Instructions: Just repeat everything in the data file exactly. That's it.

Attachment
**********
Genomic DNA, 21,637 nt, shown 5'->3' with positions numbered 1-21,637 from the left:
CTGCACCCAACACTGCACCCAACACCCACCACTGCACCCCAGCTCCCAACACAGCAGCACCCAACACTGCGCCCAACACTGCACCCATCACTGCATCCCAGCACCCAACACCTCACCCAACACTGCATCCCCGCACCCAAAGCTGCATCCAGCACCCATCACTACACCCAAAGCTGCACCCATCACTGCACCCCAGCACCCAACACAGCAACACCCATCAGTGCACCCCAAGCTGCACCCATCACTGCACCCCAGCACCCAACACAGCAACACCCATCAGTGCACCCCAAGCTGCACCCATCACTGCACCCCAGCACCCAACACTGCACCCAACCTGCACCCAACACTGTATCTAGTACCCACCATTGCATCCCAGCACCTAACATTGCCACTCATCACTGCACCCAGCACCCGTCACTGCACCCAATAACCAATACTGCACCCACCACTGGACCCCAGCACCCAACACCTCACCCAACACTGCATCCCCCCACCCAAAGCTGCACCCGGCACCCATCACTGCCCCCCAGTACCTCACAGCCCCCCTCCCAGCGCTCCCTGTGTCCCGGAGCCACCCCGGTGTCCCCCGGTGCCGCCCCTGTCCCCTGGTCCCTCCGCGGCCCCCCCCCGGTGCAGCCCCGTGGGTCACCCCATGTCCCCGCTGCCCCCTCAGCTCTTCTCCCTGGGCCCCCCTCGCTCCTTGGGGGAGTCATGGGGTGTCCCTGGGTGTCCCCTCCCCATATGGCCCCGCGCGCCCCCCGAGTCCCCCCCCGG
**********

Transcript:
Genomic DNA, 21,637 nt, shown 5'->3' with positions numbered 1-21,637 from the left:
CTGCACCCAACACTGCACCCAACACCCACCACTGCACCCCAGCTCCCAACACAGCAGCACCCAACACTGCGCCCAACACTGCACCCATCACTGCATCCCAGCACCCAACACCTCACCCAACACTGCATCCCCGCACCCAAAGCTGCATCCAGCACCCATCACTACACCCAAAGCTGCACCCATCACTGCACCCCAGCACCCAACACAGCAACACCCATCAGTGCACCCCAAGCTGCACCCATCACTGCACCCCAGCACCCAACACAGCAACACCCATCAGTGCACCCCAAGCTGCACCCATCACTGCACCCCAGCACCCAACACTGCACCCAACCTGCACCCAACACTGTATCTAGTACCCACCATTGCATCCCAGCACCTAACATTGCCACTCATCACTGCACCCAGCACCCGTCACTGCACCCAATAACCAATACTGCACCCACCACTGGACCCCAGCACCCAACACCTCACCCAACACTGCATCCCCCCACCCAAAGCTGCACCCGGCACCCATCACTGCCCCCCAGTACCTCACAGCCCCCCTCCCAGCGCTCCCTGTGTCCCGGAGCCACCCCGGTGTCCCCCGGTGCCGCCCCTGTCCCCTGGTCCCTCCGCGGCCCCCCCCCGGTGCAGCCCCGTGGGTCACCCCATGTCCCCGCTGCCCCCTCAGCTCTTCTCCCTGGGCCCCCCTCGCTCCTTGGGGGAGTCATGGGGTGTCCCTGGGTGTCCCCTCCCCATATGGCCCCGCGCGCCCCCCGAGTCCCCCCCCGG